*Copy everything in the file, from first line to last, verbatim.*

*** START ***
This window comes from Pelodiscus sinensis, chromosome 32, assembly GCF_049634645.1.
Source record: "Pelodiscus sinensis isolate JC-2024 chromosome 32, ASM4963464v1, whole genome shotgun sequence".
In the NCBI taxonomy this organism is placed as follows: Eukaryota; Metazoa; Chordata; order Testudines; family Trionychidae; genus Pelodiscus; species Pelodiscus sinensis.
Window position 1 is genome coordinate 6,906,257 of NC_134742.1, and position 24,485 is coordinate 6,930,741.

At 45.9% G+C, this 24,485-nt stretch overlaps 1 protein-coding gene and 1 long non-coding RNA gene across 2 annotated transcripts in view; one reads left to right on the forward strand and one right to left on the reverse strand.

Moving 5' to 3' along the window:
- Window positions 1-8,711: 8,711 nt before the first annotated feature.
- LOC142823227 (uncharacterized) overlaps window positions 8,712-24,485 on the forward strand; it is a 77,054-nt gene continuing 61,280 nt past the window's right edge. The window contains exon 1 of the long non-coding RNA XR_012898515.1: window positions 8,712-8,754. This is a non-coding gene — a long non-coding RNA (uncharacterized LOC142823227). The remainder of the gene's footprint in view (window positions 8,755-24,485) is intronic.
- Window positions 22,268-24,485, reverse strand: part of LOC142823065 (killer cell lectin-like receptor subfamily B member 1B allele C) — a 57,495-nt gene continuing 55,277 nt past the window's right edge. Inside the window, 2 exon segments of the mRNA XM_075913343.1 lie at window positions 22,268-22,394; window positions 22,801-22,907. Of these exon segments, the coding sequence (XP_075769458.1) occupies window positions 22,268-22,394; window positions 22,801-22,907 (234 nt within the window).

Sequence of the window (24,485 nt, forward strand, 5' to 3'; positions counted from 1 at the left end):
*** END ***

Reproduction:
This window comes from Pelodiscus sinensis, chromosome 32, assembly GCF_049634645.1.
Source record: "Pelodiscus sinensis isolate JC-2024 chromosome 32, ASM4963464v1, whole genome shotgun sequence".
In the NCBI taxonomy this organism is placed as follows: Eukaryota; Metazoa; Chordata; order Testudines; family Trionychidae; genus Pelodiscus; species Pelodiscus sinensis.
Window position 1 is genome coordinate 6,906,257 of NC_134742.1, and position 24,485 is coordinate 6,930,741.

At 45.9% G+C, this 24,485-nt stretch overlaps 1 protein-coding gene and 1 long non-coding RNA gene across 2 annotated transcripts in view; one reads left to right on the forward strand and one right to left on the reverse strand.

Moving 5' to 3' along the window:
- Window positions 1-8,711: 8,711 nt before the first annotated feature.
- LOC142823227 (uncharacterized) overlaps window positions 8,712-24,485 on the forward strand; it is a 77,054-nt gene continuing 61,280 nt past the window's right edge. The window contains exon 1 of the long non-coding RNA XR_012898515.1: window positions 8,712-8,754. This is a non-coding gene — a long non-coding RNA (uncharacterized LOC142823227). The remainder of the gene's footprint in view (window positions 8,755-24,485) is intronic.
- Window positions 22,268-24,485, reverse strand: part of LOC142823065 (killer cell lectin-like receptor subfamily B member 1B allele C) — a 57,495-nt gene continuing 55,277 nt past the window's right edge. Inside the window, 2 exon segments of the mRNA XM_075913343.1 lie at window positions 22,268-22,394; window positions 22,801-22,907. Of these exon segments, the coding sequence (XP_075769458.1) occupies window positions 22,268-22,394; window positions 22,801-22,907 (234 nt within the window).

Sequence of the window (24,485 nt, forward strand, 5' to 3'; positions counted from 1 at the left end):